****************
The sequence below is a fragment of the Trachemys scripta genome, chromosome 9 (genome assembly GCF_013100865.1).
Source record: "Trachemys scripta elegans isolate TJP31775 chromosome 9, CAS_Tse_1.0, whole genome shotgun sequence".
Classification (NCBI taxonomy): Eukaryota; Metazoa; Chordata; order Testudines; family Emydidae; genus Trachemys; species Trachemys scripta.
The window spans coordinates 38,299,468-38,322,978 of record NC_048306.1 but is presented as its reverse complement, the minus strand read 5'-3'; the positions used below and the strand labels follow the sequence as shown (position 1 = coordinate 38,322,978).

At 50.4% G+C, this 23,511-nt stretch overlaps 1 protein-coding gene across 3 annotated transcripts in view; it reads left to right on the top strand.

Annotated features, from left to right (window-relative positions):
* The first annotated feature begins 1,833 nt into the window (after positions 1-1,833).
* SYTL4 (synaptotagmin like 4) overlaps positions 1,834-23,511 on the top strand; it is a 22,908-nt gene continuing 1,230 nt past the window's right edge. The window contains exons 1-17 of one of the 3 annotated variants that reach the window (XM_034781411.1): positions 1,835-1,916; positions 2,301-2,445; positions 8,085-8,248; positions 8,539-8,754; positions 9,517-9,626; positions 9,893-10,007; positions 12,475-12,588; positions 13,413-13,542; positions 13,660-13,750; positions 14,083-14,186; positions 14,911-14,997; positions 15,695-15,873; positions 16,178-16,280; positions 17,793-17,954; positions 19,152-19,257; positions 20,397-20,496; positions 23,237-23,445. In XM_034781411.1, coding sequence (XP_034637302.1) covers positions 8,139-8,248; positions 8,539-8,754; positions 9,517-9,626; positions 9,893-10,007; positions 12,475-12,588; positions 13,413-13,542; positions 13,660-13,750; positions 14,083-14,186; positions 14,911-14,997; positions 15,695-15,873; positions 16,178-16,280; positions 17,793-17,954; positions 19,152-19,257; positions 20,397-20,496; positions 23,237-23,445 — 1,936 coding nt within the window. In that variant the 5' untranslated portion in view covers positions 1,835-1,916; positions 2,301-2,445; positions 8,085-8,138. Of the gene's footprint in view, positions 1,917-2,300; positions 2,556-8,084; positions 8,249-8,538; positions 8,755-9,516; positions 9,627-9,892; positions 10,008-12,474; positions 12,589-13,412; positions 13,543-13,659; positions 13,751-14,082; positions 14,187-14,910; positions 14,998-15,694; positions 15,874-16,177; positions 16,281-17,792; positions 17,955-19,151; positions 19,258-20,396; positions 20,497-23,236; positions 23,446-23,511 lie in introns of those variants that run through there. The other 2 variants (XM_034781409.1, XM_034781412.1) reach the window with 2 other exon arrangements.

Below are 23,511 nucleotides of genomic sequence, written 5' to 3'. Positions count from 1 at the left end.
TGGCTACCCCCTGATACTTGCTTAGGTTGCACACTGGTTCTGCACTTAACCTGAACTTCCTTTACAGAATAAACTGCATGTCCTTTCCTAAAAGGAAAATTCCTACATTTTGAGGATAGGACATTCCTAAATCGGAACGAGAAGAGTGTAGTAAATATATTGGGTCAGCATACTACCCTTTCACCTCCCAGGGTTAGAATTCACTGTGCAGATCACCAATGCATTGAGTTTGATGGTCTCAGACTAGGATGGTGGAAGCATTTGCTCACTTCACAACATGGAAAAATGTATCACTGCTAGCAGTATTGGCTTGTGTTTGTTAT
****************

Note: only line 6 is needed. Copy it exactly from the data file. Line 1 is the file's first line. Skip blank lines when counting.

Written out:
Annotated features, from left to right (window-relative positions):